We have only one more topic to complete our basic probability modules. This is something very special called the binomial theorem. It's binomial because it's used when there are two possible outcomes. A success or a non-success. So, for example, if I'm flipping a coin, and I consider heads to be a success, the number of heads that I get would be the number of successes, the number of coin flips would be the number of trials. So, I'm interested in trials and I'm interested in successes and I'm talking about a binary outcome. There are only two outcomes, like heads or tails. Okay? The individual probability of success with a fair coin could be 0.5 but using the binomial theorem, I'm not limited to fair coins or situations where the probability of success is 0.5. The probability can be any value greater than zero and less than one. So let's say I want to know what is the probability of getting a certain number of heads in a string of coin tosses. The binomial theorem will tell me the answer. And this is the binomial theorem. It's n choose s times the probability raised to the number of successes times 1 minus the probability. Note that this is also the probability of failure raised to the (n – s), and this would be the number of failures. So we have the number of ways in which you can have s successes in n trials, multiplied by the probabilities of an individual success, raised to the number of successes, multiplied by the probability of failure raised to the number of failures. Okay, so, let's try an example. Let's say that I have 72 heads out of 100 coin tosses of a fair coin. Okay, what is the probability that, that outcome will occur? In other words, with 100 coin tosses I will get exactly 72 successes or 72 heads. Well, my n is equal to 100, my s or number of successes is equal to 72, and my probability is equal to 0.5. And my formula will be 100 choose 72 times 0.5 to the 72 times 1 minus 0.5 or also 0.5 to the 100 minus 72 or 28. Okay and we'll just pause here for a minute, if you'd like to try this on your calculator or Excel, you can do so and I'll give you the answer in a moment. We have 100 Choose 72 times 0.5 to the 72 times 0.5 to the 28 and this is equal to 3.94 times 10 to the minus 6. So, we have an extremely small probability of getting exactly 72 heads in a series of 100 heads. But now let's ask a little bit more interesting problem or question. Let's say, here's our question. Either we have a fair coin. It's probability is 0.5 of heads. Or we have a bent coin. It has a probability of 0.55 of heads. Okay. We've observed the 72 heads out of 100 and we want to know what is the probability that we've observed that the fair coin and what is the probability that we've observed vertically. And this how we would set this problem up using Bayes theorem. We'd say, probability of observing the fair coin given 72 heads of 100 is equal to probability of observing 72 heads of 100 given the fair coin Times the probability that, that coin is fair and because we have no basis for knowing whether it's fair or not, we're going to start with a prior probability of one half by the principle of indifference and then we're going to divide this by the total probability of the data which is since we are limited to only the two possible coins is going to be equal to the probability of 72 heads out of 100 given the fair coin times one half plus the probability of 72 heads of 100 given the bent coin times one half. Okay, so as I mentioned before, the probability on the top is 3.94 times 10 to the minus 6. And a quick application of the binomial theorem will tell us that the probability of 72 successes in 100 trials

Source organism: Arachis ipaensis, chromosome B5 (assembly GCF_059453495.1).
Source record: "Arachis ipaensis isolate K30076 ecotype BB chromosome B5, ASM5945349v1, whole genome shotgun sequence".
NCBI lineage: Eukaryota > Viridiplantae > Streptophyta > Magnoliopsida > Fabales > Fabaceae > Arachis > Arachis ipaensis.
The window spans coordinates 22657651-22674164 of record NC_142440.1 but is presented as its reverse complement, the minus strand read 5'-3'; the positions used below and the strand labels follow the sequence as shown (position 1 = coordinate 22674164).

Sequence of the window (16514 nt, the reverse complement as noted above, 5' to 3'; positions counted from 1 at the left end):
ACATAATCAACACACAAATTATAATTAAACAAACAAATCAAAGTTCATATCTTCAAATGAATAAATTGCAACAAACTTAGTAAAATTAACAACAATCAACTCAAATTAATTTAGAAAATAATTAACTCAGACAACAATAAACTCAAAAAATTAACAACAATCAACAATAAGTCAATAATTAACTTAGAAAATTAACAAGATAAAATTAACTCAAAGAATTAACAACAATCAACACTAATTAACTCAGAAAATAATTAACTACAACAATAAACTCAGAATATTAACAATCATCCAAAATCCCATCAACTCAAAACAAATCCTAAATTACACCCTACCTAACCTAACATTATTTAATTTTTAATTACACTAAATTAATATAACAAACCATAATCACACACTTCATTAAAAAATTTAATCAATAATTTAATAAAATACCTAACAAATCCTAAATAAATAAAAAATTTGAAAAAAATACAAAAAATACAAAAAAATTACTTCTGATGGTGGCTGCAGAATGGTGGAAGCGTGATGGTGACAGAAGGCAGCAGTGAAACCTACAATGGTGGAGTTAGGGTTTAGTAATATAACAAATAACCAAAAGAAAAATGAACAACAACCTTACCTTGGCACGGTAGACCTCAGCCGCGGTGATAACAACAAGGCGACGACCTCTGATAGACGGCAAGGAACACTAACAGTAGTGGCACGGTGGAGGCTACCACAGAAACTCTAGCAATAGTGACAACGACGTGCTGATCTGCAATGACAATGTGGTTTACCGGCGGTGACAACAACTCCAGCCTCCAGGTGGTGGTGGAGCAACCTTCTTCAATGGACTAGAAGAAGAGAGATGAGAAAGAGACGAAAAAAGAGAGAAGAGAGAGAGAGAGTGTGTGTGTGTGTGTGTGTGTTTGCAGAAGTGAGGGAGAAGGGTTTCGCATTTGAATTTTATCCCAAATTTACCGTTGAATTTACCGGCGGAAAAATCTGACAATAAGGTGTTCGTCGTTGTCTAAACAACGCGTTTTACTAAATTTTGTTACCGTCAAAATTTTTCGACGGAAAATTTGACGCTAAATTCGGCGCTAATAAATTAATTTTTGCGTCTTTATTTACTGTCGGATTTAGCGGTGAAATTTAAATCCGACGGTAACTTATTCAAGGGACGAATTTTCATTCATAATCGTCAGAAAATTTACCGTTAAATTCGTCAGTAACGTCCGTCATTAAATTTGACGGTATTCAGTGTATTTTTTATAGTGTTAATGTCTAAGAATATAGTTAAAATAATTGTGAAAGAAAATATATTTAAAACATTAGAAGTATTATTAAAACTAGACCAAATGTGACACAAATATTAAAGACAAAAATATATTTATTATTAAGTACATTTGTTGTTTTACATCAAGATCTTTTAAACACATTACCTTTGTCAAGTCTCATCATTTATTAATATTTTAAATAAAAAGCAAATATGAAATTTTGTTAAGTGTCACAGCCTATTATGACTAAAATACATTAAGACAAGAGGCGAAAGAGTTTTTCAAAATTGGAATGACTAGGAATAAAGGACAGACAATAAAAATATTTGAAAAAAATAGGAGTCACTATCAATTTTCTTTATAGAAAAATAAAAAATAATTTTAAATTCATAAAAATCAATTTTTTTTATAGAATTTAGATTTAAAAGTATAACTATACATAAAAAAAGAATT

given the bent coin is
0.0001972. So we take this, divided by this plus this and what we're find out is that the probability that the we are looking at the fair coin is less than 2% and the probability that we are looking at the bent coin is greater than 98%. So Bayes theorem has allowed us to determine with near certainty which process with its known parameter is responsible for the data that we have observed. And this is the power of Bayes theorem combined with the binomial theorem.